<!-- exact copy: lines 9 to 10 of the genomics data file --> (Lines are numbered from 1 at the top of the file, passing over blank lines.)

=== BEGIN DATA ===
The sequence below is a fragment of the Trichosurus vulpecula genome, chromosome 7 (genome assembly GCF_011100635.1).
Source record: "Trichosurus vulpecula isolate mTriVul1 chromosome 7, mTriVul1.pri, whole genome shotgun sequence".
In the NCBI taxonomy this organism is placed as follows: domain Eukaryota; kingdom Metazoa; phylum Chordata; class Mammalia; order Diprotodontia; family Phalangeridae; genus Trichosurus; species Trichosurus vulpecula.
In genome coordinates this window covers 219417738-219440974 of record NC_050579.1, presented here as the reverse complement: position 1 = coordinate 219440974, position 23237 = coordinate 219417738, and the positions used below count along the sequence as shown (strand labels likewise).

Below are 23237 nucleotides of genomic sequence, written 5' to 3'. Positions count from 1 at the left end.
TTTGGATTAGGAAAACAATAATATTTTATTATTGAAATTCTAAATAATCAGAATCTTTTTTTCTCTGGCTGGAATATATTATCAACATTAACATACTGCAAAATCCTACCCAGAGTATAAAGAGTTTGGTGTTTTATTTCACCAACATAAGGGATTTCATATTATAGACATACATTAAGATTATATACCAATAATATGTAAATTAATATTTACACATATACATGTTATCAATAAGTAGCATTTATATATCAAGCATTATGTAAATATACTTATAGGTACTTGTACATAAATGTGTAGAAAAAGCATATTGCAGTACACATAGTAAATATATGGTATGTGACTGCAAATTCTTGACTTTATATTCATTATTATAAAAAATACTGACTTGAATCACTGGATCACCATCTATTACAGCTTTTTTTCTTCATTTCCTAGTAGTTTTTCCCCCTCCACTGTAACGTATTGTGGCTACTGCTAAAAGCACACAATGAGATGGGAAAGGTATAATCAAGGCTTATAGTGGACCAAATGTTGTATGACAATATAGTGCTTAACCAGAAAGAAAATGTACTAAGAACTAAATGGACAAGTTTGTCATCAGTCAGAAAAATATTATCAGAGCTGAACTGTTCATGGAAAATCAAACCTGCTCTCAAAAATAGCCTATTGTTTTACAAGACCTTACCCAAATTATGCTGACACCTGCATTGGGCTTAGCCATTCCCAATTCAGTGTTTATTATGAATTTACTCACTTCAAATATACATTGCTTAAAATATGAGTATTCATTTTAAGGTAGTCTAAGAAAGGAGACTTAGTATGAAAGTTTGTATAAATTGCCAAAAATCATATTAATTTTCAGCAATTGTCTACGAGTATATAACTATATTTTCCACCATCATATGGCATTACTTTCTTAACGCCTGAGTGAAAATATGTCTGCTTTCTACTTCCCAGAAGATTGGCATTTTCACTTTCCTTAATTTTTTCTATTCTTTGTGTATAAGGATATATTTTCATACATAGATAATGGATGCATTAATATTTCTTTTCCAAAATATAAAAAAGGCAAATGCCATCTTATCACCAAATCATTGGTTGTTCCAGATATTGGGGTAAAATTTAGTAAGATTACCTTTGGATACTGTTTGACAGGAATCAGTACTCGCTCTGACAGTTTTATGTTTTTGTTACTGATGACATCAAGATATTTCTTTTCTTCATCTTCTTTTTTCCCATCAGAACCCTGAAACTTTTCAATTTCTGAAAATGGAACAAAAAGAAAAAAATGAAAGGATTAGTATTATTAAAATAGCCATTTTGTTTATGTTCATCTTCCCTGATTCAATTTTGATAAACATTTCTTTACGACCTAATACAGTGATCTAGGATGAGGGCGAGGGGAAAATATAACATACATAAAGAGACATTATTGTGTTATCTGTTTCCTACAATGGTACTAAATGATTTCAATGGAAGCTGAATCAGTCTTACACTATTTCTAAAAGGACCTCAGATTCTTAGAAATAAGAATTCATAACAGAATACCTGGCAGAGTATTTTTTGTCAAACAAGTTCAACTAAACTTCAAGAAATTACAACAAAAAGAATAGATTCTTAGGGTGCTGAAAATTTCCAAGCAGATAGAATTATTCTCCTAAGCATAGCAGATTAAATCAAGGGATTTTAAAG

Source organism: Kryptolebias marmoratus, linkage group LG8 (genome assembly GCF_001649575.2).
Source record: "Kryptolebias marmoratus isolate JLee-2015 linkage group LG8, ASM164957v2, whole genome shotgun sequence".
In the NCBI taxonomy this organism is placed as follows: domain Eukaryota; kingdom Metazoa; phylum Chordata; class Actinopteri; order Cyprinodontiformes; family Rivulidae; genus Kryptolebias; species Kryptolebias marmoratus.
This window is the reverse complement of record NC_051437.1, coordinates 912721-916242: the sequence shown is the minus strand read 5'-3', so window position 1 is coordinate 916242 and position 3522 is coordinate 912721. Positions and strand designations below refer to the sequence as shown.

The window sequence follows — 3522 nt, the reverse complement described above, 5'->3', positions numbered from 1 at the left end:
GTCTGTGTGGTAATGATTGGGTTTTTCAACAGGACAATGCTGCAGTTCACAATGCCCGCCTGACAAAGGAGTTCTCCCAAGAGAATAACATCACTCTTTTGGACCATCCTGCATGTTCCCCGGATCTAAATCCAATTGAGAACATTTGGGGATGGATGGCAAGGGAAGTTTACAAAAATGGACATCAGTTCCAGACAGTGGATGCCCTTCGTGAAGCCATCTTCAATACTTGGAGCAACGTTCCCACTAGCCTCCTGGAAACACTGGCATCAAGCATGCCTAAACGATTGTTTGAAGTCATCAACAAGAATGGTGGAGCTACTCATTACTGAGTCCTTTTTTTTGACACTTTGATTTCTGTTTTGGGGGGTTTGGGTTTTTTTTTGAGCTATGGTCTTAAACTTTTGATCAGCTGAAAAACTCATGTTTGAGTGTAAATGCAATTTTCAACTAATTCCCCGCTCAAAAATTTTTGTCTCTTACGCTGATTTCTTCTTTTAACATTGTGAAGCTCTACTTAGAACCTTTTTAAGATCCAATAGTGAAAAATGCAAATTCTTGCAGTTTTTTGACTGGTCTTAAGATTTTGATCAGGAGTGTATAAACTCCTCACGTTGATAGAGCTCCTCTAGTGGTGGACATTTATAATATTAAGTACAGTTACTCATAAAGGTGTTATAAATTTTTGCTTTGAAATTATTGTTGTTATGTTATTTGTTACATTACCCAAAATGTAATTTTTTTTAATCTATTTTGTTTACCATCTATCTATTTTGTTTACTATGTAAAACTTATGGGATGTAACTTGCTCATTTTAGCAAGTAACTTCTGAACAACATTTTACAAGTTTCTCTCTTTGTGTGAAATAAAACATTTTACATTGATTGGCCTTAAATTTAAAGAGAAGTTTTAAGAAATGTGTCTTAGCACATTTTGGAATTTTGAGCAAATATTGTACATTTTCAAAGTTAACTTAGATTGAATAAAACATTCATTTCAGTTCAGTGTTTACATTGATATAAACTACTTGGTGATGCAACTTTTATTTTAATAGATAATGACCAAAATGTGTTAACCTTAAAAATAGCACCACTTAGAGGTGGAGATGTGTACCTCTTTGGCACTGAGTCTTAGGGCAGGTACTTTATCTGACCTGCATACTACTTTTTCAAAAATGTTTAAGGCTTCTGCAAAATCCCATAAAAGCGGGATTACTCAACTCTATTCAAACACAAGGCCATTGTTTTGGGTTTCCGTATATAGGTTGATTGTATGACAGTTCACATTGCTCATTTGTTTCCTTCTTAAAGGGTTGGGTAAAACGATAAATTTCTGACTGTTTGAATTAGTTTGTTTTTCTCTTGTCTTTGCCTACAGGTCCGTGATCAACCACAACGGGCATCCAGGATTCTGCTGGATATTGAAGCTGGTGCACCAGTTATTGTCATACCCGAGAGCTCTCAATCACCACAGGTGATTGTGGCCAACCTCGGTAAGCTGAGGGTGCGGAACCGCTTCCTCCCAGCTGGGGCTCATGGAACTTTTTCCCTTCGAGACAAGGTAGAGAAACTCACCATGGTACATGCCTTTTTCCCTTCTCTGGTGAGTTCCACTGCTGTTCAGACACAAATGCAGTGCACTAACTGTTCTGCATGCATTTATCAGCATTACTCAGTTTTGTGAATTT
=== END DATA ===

In the NCBI taxonomy this organism is placed as follows: domain Eukaryota; kingdom Metazoa; phylum Chordata; class Actinopteri; order Cyprinodontiformes; family Rivulidae; genus Kryptolebias; species Kryptolebias marmoratus.
This window is the reverse complement of record NC_051437.1, coordinates 912721-916242: the sequence shown is the minus strand read 5'-3', so window position 1 is coordinate 916242 and position 3522 is coordinate 912721. Positions and strand designations below refer to the sequence as shown.